Then of course, even more adventurers landed on the islands after that first group of Polynesians. According to Robert L. Pyle of the Bishop museum (Hawaii) “16 species of birds (resident-native) have become extinct since Captain Cook's visit; 35 or more species (subfossils, probably native residents) were extinct before Captain Cook's visit; and about 150 species are alien introductions not established. Adding these to the 272 species here now constitutes about 475 species of birds known to have occurred in Hawaii.”
Affecting more change were more animals being bought by Polynesians and others, animals such as pigs, dogs, cats, rats, cattle and the mongoose (which I mentioned above). This changed the fragile ecosystems, endangering many native bird populations. Most devastating of all was the destruction and loss of natural habitat when lands were converted to agriculture (sugar cane first and now other crops such as coffee and pineapple) or development (they are continuing to “pave paradise to make a parking lot.”) Today, 30 bird species are considered endangered, and one is threatened. Hawaii is noted for having large numbers of rare and endangered plant and animal species.
One of my favorite birds, not a native and hardly endangered, is the Perkutut. My love for this bird comes from memories of its’ sweet gentle song which I heard each day when I lived thereas a young student. I had arrived on Oahu with little money, plans to go to graduate school, and knowledge of no one on the island (another life story someday). Each day this little bird woke me with his lovely song. This is also known as the Zebra dove, the Indonesian common name is “perkutut”, and its scientific name is Geopelia striata. It is among the smallest of the terrestrial doves, probably introduced from Asia. It is shy, and while ranging widely to look for food or escape harassment, it is not migratory and can be found everywhere in the Hawaiian islands. His head an neck are a gentle sky blue.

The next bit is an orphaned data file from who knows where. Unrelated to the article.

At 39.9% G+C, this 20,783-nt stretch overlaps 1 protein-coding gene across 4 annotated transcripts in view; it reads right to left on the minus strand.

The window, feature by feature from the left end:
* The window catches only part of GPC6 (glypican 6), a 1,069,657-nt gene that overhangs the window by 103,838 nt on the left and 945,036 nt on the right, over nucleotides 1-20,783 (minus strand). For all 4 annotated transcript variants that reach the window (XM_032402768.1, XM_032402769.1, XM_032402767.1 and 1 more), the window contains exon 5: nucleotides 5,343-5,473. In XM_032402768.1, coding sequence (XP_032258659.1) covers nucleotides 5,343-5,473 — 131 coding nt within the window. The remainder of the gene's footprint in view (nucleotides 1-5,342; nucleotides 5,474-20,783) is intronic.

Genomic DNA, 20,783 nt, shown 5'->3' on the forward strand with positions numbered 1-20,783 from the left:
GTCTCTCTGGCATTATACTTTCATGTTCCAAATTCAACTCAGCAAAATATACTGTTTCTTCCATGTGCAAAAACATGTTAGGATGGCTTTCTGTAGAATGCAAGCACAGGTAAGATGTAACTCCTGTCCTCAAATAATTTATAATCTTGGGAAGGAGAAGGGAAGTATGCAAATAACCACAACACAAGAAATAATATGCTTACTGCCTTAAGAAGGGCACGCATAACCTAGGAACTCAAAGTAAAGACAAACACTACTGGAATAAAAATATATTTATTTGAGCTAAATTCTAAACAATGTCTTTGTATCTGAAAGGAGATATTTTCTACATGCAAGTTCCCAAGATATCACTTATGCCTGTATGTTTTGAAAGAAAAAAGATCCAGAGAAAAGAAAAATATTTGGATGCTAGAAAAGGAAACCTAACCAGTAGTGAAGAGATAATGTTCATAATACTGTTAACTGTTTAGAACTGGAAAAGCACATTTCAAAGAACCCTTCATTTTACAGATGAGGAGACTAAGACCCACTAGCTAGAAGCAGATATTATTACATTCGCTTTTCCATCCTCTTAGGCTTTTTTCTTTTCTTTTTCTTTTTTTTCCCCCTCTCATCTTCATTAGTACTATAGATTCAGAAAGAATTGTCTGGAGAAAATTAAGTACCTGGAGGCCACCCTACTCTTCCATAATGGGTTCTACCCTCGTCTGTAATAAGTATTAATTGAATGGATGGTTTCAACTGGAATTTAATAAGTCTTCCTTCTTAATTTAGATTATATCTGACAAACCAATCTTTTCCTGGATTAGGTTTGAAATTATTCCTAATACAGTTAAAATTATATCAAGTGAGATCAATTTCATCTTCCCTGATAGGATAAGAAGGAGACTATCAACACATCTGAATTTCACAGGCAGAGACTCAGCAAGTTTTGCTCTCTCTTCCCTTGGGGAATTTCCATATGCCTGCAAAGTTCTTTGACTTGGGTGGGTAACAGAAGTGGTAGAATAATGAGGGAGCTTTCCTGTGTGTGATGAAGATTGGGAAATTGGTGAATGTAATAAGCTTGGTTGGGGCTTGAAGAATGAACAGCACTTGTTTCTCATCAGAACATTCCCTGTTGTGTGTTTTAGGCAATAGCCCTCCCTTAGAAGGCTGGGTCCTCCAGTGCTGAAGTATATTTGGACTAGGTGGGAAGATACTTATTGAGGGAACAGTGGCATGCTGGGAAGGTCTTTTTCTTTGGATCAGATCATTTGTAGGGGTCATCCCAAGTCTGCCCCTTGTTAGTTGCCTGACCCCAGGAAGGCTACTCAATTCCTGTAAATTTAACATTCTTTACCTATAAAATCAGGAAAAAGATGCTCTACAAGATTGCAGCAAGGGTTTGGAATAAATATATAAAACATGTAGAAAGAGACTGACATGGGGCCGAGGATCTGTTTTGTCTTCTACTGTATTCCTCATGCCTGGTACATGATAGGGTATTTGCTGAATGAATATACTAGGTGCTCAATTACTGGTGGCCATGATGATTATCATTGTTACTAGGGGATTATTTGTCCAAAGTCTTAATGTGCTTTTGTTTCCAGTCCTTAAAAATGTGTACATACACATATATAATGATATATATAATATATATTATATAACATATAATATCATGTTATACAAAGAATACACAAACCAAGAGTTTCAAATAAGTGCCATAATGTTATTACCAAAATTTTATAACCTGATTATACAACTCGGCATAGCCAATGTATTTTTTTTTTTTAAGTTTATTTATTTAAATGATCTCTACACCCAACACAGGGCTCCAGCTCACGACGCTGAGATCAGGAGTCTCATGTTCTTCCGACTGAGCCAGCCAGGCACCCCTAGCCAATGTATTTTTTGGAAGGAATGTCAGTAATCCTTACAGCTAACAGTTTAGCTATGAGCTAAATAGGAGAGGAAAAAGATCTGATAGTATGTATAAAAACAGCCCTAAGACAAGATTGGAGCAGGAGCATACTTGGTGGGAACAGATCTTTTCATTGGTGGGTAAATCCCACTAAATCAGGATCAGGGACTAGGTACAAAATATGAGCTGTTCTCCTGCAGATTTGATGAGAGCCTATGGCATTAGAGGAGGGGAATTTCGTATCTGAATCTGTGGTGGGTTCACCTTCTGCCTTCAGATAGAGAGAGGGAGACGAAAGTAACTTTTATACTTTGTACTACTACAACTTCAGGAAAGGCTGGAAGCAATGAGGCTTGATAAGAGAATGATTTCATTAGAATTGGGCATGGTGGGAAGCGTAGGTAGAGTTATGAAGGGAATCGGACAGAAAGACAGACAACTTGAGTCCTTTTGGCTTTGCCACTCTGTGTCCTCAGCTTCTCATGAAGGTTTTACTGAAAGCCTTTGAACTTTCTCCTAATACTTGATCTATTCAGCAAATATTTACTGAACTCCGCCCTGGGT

I can’t tell if this is a Golden plover below or the lesser plover—but I am inclined to think is is the lesser plover, but I am not a bird expert. We saw a number of these on the beach, they were shy and it was hard to get a good picture. The Golden plover migrates all the way from Alaska, maybe the lesser plover does also (?), I don't know.
The next photos were taken at a wildlife refuge. The interesting excavations that you see in the first photo are little bird homes we saw on the side of the hill as we walked out to the lighthouse at the Kilauea National Wildlife refuge on Kauai. If you look click on that photo and look closely at the center top hole, you can see the park service has inserted some support to help with bird home development--or maybe the building inspector was out and required more roof support? (Sorry that should go on my building blog.) These tunnels are the home of Shearwaters (see photo of sign) which nest in burrows in the soft soil of this Kilauea Point overlooking the ocean (sorry no photo of the actual bird). My husband said he can remember hearing these birds moan and groan at night when he was camping in Hawaii years ago. Great frigatebirds, brown boobies, red-tailed and white-tailed tropicbirds, and Laysan albatrosses can be seen from this point as well, but I didn’t get good pictures—just the white dots in the distance. Some of them swooped dramatically overhead catching the air currents against the side of the hill . I also tried for those photos in vain. We also saw Green sea turtles and distant humpback whales in the water.